Livingstone attacks French headscarf ban

Ken Livingstone yesterday hosted the first conference of a campaign to safeguard the right of Muslim women to wear the hijab or headscarf, and declared the ban in French schools the most reactionary proposal since the second world war.

London’s mayor also railed against the “demonisation” of Islam in some British newspapers – and warned that in his second term he would examine whether media organisations’ recruitment policies reflected the diversity of the community.

He was addressing the Assembly for the Protection of Hijab (known as Pro-Hijab), which holds that the right to wear the headscarf is a fundamental aspect of religious freedom.

It was formed after the French government banned pupils at state schools from wearing obviously religious symbols, including the headscarf, the Jewish skullcap, the Sikh turban, and prominent Christian crucifixes.

The issue is not confined to France. Several German states are to ban teachers from wear ing headscarves, and last month the European court of human rights rejected appeals by a Turkish student barred from attending Istanbul University medical school because her headscarf violated the official dress code.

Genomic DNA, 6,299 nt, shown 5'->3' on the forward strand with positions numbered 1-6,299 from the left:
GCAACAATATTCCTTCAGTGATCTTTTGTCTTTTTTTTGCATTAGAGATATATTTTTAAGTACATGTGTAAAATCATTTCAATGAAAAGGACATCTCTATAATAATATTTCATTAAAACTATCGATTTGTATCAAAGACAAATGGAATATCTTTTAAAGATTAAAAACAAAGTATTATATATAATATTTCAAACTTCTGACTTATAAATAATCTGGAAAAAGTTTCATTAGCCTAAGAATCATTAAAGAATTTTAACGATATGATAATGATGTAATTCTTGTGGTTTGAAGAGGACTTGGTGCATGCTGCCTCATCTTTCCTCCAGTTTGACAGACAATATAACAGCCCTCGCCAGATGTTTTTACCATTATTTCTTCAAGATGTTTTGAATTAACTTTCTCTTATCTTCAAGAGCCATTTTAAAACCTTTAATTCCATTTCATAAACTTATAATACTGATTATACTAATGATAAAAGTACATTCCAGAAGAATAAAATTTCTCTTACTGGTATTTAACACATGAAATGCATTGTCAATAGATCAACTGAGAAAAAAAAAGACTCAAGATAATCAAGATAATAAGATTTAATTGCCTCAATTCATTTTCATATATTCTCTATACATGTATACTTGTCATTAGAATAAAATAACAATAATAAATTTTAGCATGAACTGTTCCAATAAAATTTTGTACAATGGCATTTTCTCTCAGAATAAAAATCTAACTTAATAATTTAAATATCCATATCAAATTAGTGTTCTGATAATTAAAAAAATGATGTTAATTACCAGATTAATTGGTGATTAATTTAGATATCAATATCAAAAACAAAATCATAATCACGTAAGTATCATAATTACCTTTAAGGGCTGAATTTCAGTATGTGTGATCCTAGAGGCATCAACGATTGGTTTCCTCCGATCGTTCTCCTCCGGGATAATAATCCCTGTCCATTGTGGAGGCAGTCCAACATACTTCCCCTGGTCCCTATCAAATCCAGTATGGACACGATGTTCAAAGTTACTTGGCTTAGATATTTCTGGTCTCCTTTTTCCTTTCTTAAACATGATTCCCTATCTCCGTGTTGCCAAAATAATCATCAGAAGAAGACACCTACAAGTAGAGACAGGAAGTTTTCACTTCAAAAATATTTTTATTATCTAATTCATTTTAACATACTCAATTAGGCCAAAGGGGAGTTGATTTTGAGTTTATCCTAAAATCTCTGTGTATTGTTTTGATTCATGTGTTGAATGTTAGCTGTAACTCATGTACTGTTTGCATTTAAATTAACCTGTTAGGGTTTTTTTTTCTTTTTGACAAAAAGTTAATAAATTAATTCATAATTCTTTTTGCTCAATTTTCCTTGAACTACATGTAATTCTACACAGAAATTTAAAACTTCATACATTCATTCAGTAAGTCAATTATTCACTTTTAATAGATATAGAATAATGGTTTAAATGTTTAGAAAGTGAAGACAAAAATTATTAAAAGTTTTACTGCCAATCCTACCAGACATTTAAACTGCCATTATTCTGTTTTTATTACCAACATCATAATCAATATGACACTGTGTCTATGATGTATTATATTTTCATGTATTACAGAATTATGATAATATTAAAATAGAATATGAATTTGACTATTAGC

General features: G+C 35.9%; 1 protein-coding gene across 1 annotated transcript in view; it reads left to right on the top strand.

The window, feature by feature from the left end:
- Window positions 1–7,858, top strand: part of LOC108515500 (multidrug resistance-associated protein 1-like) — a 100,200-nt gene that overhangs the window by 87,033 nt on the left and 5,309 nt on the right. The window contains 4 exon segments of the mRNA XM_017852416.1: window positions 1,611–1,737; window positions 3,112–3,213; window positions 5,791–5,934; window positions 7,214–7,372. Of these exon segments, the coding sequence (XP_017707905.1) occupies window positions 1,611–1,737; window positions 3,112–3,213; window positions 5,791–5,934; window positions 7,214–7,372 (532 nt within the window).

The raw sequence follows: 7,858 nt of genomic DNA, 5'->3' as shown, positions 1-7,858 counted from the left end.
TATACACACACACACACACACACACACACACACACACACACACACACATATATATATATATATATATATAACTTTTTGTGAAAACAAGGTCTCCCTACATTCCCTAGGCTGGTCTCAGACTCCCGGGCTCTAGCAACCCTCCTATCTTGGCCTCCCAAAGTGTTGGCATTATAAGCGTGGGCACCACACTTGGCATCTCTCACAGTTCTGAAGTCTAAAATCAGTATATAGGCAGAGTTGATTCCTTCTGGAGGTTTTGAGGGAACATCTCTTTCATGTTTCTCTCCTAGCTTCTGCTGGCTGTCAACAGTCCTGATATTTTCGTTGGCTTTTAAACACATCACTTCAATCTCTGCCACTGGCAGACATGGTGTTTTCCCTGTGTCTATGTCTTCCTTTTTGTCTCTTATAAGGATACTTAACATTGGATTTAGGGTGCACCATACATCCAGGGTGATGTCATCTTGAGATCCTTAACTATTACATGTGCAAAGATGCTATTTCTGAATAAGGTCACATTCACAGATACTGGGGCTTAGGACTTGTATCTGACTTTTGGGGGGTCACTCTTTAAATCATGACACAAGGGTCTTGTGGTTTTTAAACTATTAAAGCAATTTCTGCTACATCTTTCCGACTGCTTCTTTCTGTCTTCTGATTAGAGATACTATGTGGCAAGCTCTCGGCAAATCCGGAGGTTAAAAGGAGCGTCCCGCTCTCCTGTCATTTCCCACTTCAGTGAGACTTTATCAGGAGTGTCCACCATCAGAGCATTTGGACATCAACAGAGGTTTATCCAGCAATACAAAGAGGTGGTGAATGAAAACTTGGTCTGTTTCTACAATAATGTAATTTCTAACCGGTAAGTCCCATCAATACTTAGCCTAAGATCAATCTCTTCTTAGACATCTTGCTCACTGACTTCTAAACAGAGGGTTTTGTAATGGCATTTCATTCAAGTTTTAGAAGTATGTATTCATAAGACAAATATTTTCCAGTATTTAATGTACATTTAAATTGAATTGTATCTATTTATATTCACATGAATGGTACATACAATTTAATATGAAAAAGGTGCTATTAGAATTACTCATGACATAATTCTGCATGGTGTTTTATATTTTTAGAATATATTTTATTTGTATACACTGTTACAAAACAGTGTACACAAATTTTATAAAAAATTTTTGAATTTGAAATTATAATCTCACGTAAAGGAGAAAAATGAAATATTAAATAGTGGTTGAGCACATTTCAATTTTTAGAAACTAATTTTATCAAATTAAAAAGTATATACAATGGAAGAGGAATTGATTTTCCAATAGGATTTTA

“The French ban is the most reactionary proposal to be considered by any parliament in Europe since the second world war,” Mr Livingstone told a packed City Hall. “I am determined London’s Muslims should never face similar restrictions. It marks a move towards religious intolerance which we in Europe swore never to repeat, having witnessed the devastating effects of the Holocaust.”

The Pro-Hijab organisation was only formed in February but its conference was heavily over-subscribed. More than 250 people from 15 countries packed the assembly chamber.

Abeer Pharaon, coordinator of Pro-Hijab, gave a forceful speech on what she called a worrying trend developing across Europe.

“The governments of some of these countries have claimed that they are protecting Muslim women from being forced into wearing the hijab,” she said. “They think we are weak and controlled by our husbands and fathers. I assure you we are not. We are liberated, highly educated.”

Guardian, 13 July 2004